He is a member and Massachusetts Bar Association and is chair of the MBA’s ADR committee and a member of the labor/employment section. He is a Past President (2006-2007) and member of the Massachusetts Collaborative Law Council, the International Academy of Collaborative Professionals and the New England Association for Conflict Resolution. He writes frequently on collaborative law and alternative dispute resolution (ADR) and has trained lawyers and presented in collaborative law and ADR around the U.S., Canada and Ireland. He has lectured at Northeastern University School of Law, Suffolk University School of Law, New England Law Boston, UMASS School of Law and Roger Williams University School of Law.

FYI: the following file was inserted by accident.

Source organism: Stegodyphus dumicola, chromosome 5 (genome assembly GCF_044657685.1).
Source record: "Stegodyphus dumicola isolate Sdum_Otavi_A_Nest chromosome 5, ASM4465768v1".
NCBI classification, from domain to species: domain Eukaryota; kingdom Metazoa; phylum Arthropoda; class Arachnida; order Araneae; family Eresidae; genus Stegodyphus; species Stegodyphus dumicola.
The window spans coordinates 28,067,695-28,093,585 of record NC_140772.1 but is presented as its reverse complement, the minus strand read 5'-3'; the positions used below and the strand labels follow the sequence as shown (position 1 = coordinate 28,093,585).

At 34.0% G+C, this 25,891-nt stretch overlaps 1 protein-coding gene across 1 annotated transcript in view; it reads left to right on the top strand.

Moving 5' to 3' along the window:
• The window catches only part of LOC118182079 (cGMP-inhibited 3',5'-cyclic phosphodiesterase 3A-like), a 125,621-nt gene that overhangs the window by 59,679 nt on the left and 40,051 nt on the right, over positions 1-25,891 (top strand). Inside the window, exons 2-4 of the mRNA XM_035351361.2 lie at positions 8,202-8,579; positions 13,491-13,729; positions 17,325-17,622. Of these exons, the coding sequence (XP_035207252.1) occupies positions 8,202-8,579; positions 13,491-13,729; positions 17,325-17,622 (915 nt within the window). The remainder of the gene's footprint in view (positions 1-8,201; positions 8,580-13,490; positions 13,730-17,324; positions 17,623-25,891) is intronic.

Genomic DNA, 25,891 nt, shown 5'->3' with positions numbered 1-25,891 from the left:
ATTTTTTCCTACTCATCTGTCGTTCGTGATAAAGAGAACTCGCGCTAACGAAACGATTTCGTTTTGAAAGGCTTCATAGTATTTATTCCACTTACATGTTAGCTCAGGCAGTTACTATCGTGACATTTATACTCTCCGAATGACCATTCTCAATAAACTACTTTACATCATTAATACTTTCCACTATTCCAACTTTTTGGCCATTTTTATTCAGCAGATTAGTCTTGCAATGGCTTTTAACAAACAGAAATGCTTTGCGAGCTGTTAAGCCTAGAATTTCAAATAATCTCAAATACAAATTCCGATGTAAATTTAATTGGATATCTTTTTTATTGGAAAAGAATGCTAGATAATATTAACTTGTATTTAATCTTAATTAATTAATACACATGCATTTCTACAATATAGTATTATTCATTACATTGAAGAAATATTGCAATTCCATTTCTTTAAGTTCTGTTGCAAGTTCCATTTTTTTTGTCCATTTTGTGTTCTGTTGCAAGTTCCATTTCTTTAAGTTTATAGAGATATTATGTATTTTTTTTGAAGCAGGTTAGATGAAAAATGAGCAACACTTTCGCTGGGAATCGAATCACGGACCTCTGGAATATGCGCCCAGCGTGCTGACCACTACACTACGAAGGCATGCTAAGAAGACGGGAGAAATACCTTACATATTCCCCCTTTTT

He served as Assistant Attorney General in the Office of the Attorney General of the State of New York, as a deputy overseeing litigation in the State Counsel Bureau in Westchester, Rockland and Putnam Counties and working on consumer advocacy cases. Prior to his work at the Attorney General’s Office, he was an Assistant County Attorney in the Westchester County (NY) Law Department, in the litigation and family court bureaus. His litigation work at both the County Law Department and the Attorney General’s office included cases in employment; labor; state, county and local municipal matters; environmental law; construction, administrative and tort law, and the prosecution of child abuse and neglect cases. His undergraduate education was at Boston College and Iona College, where he received his Bachelor of Arts degree is history and education. He earned his J. D. from Pace University School of Law with a Certificate in Environmental Law in 1990.